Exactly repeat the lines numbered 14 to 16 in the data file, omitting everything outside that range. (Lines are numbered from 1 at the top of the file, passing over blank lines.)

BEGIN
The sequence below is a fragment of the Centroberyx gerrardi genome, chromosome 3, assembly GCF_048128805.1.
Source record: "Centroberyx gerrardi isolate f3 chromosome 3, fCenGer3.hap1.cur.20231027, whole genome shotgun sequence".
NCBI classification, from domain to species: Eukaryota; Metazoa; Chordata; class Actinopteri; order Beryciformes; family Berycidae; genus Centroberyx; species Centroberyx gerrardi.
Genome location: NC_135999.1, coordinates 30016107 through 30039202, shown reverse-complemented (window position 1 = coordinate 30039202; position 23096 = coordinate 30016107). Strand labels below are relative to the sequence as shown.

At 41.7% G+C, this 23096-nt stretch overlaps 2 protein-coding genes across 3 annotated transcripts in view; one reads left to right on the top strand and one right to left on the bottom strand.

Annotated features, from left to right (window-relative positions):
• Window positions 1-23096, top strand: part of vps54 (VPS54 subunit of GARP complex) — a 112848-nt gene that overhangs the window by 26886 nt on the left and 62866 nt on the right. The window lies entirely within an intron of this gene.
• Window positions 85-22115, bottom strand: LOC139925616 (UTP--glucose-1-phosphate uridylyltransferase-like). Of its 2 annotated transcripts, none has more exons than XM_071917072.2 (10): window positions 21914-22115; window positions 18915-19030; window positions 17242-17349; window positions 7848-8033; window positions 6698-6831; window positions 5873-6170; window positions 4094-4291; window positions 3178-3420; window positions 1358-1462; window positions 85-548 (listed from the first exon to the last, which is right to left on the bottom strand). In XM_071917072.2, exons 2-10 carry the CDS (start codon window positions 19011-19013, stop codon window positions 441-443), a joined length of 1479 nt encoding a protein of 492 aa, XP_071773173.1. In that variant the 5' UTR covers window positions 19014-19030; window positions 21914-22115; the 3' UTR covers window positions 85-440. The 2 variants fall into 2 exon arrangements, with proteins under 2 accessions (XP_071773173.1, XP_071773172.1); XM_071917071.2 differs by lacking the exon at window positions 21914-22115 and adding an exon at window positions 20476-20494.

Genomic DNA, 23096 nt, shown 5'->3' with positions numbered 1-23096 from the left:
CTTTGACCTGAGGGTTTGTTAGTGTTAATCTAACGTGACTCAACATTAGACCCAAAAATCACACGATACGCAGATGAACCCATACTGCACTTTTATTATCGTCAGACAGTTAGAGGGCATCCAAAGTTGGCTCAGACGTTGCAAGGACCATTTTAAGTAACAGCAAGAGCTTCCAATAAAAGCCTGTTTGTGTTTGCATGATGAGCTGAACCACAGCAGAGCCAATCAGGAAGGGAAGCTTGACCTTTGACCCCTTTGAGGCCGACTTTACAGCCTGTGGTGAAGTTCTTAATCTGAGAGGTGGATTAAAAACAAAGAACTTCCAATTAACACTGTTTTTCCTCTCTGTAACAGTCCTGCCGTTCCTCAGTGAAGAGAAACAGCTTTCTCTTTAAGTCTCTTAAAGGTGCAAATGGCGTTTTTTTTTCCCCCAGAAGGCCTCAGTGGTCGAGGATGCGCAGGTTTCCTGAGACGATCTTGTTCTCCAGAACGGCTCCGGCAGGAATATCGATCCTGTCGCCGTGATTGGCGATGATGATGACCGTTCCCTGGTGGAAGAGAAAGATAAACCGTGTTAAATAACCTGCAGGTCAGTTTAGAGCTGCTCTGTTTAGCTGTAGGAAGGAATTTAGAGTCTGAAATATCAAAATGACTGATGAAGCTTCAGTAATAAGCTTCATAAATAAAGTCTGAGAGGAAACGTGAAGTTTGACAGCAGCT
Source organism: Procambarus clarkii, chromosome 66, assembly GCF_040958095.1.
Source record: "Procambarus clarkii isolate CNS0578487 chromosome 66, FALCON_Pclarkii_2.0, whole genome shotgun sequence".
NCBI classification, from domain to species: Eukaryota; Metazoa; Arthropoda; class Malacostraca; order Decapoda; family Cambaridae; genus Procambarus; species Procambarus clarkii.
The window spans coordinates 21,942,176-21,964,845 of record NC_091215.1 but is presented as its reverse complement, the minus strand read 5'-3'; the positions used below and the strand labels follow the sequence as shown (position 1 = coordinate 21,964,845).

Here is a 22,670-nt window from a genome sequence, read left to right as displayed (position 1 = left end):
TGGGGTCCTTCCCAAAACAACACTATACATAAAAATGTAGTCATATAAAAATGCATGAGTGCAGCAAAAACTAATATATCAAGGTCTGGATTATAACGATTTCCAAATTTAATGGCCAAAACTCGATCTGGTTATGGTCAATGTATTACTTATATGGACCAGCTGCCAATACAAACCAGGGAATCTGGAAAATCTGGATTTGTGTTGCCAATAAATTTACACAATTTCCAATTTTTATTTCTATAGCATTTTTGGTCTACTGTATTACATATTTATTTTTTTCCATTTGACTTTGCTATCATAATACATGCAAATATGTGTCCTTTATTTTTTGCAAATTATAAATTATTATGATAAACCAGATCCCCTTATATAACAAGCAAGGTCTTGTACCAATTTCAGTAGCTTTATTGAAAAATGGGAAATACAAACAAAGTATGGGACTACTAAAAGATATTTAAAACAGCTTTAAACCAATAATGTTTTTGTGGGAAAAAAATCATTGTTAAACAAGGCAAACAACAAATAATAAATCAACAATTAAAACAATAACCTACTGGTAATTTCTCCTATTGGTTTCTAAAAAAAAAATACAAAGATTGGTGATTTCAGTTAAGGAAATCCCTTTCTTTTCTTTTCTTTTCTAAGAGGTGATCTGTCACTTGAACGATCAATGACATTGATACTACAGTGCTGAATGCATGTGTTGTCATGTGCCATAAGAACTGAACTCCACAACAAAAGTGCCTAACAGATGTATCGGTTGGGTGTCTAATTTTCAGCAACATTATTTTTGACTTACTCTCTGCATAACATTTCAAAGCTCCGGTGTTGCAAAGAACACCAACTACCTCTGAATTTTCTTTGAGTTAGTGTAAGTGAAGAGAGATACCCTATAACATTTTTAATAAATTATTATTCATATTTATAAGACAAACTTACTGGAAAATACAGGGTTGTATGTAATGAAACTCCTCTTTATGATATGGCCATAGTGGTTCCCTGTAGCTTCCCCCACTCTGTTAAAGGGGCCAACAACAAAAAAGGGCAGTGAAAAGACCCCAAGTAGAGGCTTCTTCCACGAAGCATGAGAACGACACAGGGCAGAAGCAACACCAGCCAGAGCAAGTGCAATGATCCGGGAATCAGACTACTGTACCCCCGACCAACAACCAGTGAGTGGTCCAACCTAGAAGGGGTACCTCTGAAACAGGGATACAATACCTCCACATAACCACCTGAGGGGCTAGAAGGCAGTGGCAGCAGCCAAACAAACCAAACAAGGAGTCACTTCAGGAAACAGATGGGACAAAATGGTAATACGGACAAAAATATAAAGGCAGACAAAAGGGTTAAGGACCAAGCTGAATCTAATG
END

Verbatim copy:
The window spans coordinates 21,942,176-21,964,845 of record NC_091215.1 but is presented as its reverse complement, the minus strand read 5'-3'; the positions used below and the strand labels follow the sequence as shown (position 1 = coordinate 21,964,845).

Here is a 22,670-nt window from a genome sequence, read left to right as displayed (position 1 = left end):
TGGGGTCCTTCCCAAAACAACACTATACATAAAAATGTAGTCATATAAAAATGCATGAGTGCAGCAAAAACTAATATATCAAGGTCTGGATTATAACGATTTCCAAATTTAATGGCCAAAACTCGATCTGGTTATGGTCAATGTATTACTTATATGGACCAGCTGCCAATACAAACCAGGGAATCTGGAAAATCTGGATTTGTGTTGCCAATAAATTTACACAATTTCCAATTTTTATTTCTATAGCATTTTTGGTCTACTGTATTACATATTTATTTTTTTCCATTTGACTTTGCTATCATAATACATGCAAATATGTGTCCTTTATTTTTTGCAAATTATAAATTATTATGATAAACCAGATCCCCTTATATAACAAGCAAGGTCTTGTACCAATTTCAGTAGCTTTATTGAAAAATGGGAAATACAAACAAAGTATGGGACTACTAAAAGATATTTAAAACAGCTTTAAACCAATAATGTTTTTGTGGGAAAAAAATCATTGTTAAACAAGGCAAACAACAAATAATAAATCAACAATTAAAACAATAACCTACTGGTAATTTCTCCTATTGGTTTCTAAAAAAAAAATACAAAGATTGGTGATTTCAGTTAAGGAAATCCCTTTCTTTTCTTTTCTTTTCTAAGAGGTGATCTGTCACTTGAACGATCAATGACATTGATACTACAGTGCTGAATGCATGTGTTGTCATGTGCCATAAGAACTGAACTCCACAACAAAAGTGCCTAACAGATGTATCGGTTGGGTGTCTAATTTTCAGCAACATTATTTTTGACTTACTCTCTGCATAACATTTCAAAGCTCCGGTGTTGCAAAGAACACCAACTACCTCTGAATTTTCTTTGAGTTAGTGTAAGTGAAGAGAGATACCCTATAACATTTTTAATAAATTATTATTCATATTTATAAGACAAACTTACTGGAAAATACAGGGTTGTATGTAATGAAACTCCTCTTTATGATATGGCCATAGTGGTTCCCTGTAGCTTCCCCCACTCTGTTAAAGGGGCCAACAACAAAAAAGGGCAGTGAAAAGACCCCAAGTAGAGGCTTCTTCCACGAAGCATGAGAACGACACAGGGCAGAAGCAACACCAGCCAGAGCAAGTGCAATGATCCGGGAATCAGACTACTGTACCCCCGACCAACAACCAGTGAGTGGTCCAACCTAGAAGGGGTACCTCTGAAACAGGGATACAATACCTCCACATAACCACCTGAGGGGCTAGAAGGCAGTGGCAGCAGCCAAACAAACCAAACAAGGAGTCACTTCAGGAAACAGATGGGACAAAATGGTAATACGGACAAAAATATAAAGGCAGACAAAAGGGTTAAGGACCAAGCTGAATCTAATG